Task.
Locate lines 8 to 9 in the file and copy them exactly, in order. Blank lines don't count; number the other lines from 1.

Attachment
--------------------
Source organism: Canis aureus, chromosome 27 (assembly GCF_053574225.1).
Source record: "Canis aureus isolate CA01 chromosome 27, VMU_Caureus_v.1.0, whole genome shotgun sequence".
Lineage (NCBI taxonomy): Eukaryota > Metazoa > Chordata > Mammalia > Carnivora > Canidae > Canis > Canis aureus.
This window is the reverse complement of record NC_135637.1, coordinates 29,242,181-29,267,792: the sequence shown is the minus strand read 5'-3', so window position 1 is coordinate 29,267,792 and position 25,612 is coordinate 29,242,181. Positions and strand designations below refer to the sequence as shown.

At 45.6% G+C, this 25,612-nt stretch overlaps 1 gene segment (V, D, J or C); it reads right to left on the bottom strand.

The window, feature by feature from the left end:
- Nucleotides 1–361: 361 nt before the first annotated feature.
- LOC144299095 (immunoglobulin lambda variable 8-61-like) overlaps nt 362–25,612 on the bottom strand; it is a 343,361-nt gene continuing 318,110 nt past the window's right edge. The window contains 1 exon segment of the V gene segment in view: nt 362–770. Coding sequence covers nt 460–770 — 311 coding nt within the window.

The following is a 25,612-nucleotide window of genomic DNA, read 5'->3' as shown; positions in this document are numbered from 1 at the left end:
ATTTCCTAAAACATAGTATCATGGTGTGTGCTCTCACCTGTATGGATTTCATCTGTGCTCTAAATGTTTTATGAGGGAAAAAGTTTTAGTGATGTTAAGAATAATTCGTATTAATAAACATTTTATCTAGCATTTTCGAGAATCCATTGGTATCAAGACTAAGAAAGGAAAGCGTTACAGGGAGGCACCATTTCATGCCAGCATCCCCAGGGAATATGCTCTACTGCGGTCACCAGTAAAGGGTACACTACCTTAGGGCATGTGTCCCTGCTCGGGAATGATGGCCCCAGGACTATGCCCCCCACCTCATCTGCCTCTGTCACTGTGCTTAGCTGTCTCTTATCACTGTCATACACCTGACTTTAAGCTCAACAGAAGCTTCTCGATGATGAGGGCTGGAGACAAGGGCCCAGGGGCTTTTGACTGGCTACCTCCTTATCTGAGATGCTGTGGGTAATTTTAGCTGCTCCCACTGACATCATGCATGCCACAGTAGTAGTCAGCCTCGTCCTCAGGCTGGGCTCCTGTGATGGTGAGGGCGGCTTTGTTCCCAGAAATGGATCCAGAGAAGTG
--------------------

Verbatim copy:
- LOC144299095 (immunoglobulin lambda variable 8-61-like) overlaps nt 362–25,612 on the bottom strand; it is a 343,361-nt gene continuing 318,110 nt past the window's right edge. The window contains 1 exon segment of the V gene segment in view: nt 362–770. Coding sequence covers nt 460–770 — 311 coding nt within the window.

The following is a 25,612-nucleotide window of genomic DNA, read 5'->3' as shown; positions in this document are numbered from 1 at the left end: